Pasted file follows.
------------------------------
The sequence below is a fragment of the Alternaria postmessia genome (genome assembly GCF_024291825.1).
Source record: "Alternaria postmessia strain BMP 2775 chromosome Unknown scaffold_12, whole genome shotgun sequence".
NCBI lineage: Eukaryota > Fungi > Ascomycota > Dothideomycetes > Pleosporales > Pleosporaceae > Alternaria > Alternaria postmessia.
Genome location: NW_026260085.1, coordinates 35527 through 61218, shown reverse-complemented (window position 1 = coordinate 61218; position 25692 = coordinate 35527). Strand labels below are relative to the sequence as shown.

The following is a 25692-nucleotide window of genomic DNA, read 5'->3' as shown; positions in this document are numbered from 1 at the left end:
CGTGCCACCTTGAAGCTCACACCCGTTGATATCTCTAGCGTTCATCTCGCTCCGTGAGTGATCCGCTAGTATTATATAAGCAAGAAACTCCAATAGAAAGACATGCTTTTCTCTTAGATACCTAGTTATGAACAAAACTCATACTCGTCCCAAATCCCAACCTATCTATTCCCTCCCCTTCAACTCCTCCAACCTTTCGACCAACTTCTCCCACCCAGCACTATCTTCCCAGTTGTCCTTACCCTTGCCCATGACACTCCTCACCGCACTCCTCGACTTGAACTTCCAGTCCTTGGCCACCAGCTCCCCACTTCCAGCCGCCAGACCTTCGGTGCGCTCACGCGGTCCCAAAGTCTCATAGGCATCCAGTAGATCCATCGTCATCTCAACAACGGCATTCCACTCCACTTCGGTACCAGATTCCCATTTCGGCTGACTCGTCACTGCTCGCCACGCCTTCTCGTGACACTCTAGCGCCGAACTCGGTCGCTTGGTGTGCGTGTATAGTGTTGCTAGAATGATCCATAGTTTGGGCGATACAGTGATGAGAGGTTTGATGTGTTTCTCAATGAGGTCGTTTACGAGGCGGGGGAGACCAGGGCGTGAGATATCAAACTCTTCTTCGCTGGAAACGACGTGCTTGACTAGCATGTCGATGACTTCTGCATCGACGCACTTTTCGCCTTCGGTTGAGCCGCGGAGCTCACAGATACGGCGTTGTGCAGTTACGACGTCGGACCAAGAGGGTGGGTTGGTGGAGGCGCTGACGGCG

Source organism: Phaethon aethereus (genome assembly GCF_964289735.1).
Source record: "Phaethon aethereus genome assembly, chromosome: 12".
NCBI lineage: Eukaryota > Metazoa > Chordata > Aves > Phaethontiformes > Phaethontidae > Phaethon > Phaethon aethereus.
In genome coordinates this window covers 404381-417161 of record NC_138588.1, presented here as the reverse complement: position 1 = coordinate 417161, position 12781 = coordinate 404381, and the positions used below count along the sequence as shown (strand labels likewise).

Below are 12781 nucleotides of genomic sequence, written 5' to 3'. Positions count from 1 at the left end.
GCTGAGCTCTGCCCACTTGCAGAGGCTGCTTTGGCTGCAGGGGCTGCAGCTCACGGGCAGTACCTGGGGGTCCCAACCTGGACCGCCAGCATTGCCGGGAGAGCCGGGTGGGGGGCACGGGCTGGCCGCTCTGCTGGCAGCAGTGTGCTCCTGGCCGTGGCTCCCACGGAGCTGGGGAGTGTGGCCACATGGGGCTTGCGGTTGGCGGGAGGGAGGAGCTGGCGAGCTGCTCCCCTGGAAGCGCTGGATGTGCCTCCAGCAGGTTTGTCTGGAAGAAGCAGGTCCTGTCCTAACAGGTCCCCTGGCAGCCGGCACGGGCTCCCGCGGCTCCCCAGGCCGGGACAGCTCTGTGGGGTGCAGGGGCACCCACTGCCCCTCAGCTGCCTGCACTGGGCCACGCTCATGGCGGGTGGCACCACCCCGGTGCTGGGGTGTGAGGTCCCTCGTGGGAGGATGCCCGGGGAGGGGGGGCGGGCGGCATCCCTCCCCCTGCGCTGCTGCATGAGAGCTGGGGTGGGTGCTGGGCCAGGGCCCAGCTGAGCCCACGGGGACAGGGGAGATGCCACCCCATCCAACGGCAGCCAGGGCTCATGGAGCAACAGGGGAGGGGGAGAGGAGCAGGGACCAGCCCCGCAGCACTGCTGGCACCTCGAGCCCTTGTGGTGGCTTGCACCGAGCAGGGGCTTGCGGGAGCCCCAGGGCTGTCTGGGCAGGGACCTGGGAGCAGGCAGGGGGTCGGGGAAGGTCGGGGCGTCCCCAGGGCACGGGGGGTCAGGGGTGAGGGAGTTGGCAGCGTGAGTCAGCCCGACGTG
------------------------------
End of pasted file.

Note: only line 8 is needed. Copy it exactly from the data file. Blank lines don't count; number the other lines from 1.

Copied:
Source record: "Phaethon aethereus genome assembly, chromosome: 12".